Matthew Might, Utah University
My primary research area is static analysis of higher-order programs.
My broader interests include language design, compiler implementation, security, program optimization, parallelism and program verification.
I run the U Combinator software systems research group.
I am available as an expert witness on subjects within my expertise. With respect to my reports, I am willing to be deposed and to testify.
My son Bertrand was the first patient ever discovered with a rare disorder known as N-Glycanase deficiency. I wrote an essay about the process of scientific discovery, and the aftermath has been covered by an article in The New Yorker and in Der Spiegel. Learn more at NGLY1.org.
Spring 2015: Compilers.
Spring 2014: Scripting Languages.
Fall 2013: Advanced Compilers.
Spring 2013: Compilers.
Spring 2012: Scripting Languages.
Spring 2011: Compilers.
Fall 2009: Advanced topics in compilation.
Spring 2009: Programming language analysis.
Spring 2009: Static analysis seminar.
blog.might.net is really just a collection of short articles.
Here are the 7 most recent:
HOWTO: Get tenure
Counting hash collisions with the birthday paradox
Parsing BibTeX into S-Expressions, JSON, XML and BibTeX
Low-level web programming in Racket
Rare disease match-making via the internet
Desugaring regular operations in context-free grammars
Meeting notes: Small thoughts on large cohorts
High Performance Linux
There is special type of DDoS attacks, application level DDoS, which is quite hard to combat against. Analyzing logic which filters this type of DDoS attack must operate on HTTP message level. So in most cases the logic is implemented as custom modules for application layer (usually nowadays user space) HTTP accelerators. And surely Nginx is the most widespread platform for such solutions. However, common HTTP servers and reverse proxies were not designed for DDoS mitigation- they are simply wrong tools for this issue. One of the reason is that they are too slow to combat with massive traffic
Dice News: Speed Test: Comparing Intel C++, GNU C++, and LLVM Clang Compilers
Conclusion: It’s interesting that the code built with the g++ compiler performed the best in most cases, although the clang compiler proved to be the fastest in terms of compilation time. But I wasn’t able to test much regarding the parallel processing with clang, since its Cilk Plus extension aren’t quite ready, and the Threading Building Blocks team hasn’t ported it yet.
Phoronix: A Linux Compiler Deathmatch: GCC, LLVM, DragonEgg, Open64, Etc…
Open64 had an incredibly strong finish when looking at the performance of its resulting C-Ray binary. Open64’s C-Ray binary was over 40% faster than the GCC and LLVM-GCC / DragonEgg releases tested. Open64 was also produced a blazing fast binary for Himeno that was 93% faster than the second fastest compiler, LLVM-GCC 4.2.1, and 2.6 times faster than GCC 4.5.1.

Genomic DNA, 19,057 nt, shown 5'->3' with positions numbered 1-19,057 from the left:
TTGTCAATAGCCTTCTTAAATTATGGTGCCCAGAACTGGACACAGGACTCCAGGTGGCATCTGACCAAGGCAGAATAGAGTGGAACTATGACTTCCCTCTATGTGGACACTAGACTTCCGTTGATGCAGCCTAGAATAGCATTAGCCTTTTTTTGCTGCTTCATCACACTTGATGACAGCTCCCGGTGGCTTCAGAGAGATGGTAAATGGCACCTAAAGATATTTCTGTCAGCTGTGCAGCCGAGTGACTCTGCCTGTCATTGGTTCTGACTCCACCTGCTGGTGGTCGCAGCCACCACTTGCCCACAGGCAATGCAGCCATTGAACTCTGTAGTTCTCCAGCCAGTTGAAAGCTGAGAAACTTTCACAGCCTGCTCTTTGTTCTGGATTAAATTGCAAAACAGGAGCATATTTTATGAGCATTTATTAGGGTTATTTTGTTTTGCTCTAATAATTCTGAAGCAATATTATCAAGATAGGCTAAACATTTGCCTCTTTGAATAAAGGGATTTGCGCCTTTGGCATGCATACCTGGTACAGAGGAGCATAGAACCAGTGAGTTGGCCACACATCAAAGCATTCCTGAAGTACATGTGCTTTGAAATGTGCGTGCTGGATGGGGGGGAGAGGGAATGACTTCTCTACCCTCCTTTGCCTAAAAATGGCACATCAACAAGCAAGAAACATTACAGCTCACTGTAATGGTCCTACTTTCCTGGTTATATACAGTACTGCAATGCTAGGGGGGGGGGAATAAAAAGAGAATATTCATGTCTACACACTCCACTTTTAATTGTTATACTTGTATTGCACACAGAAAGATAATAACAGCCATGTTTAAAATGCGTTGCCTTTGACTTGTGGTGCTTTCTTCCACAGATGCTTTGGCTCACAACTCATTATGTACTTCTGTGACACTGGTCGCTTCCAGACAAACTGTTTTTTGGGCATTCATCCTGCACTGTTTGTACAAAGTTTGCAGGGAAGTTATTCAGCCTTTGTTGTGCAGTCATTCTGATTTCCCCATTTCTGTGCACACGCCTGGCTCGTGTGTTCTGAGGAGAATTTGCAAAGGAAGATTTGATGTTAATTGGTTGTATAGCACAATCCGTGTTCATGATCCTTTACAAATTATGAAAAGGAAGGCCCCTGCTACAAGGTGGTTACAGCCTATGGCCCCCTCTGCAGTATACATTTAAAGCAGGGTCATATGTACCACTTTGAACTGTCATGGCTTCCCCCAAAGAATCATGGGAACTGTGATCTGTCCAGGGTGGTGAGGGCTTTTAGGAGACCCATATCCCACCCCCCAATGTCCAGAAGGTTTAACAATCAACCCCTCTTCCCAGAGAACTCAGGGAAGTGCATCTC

ccache is a compiler cache. It speeds up recompilation by caching previous compilations and detecting when the same compilation is being done again. Supported languages are C, C++, Objective-C and Objective-C++.
I scanned a large number of free software packages in two Linux distributions, looking for places where architecture-specific assembly code might be used so that I could identify likely packages where porting and/or optimisation would be necessary or worthwhile for ARMv8-based and (to a lesser extent) ARMv7-based server platforms. Thankfully, it became clear that most of the software in common usage in Linux distributions does not rely on assembly code. In the places (1435 packages) where assembly code is used, I have analysed it, categorised it by purpose and then applied rough prioritisation by software area. Methods I worked through scans of packages in Ubuntu and Fedora looking for x86/ARM assembly. Christian Reis and Matthias Klose provided a list of target packages from scanning the Ubuntu archive; Jon Masters and Al Stone gave me a similar list from the Fedora archive. Each of these lists was generated using different locally-written tools. This might seem strange, but I considered the potential differences useful. More variance in input methods would hopefully make it less likely that something would be missed; after all, the two distributions overlap substantially in terms of the packages included. Given the lists from both sources, I merged them as well as possible, trying to pick up on places where the same package might have different names across the distros. Then I worked through the long list of source packages that was generated, performing the following 4 steps in each case: Download and unpack the source Look for all likely-looking assembly files within the source (*.[sS] *.asm *.ASM, etc.) Look for inline assembly contained in other source files (*.c *.C *.h *.H *.cpp, etc.) (By far the longest step) In the cases with actual assembly, try to work out: the purpose of the assembly code whether or not the assembly code is used I did not spend any time specifically looking for the use of intrinsics for SIMD operations (MMX, SSE, NEON, etc.), but I have remarked on it where I saw it in passing. Pot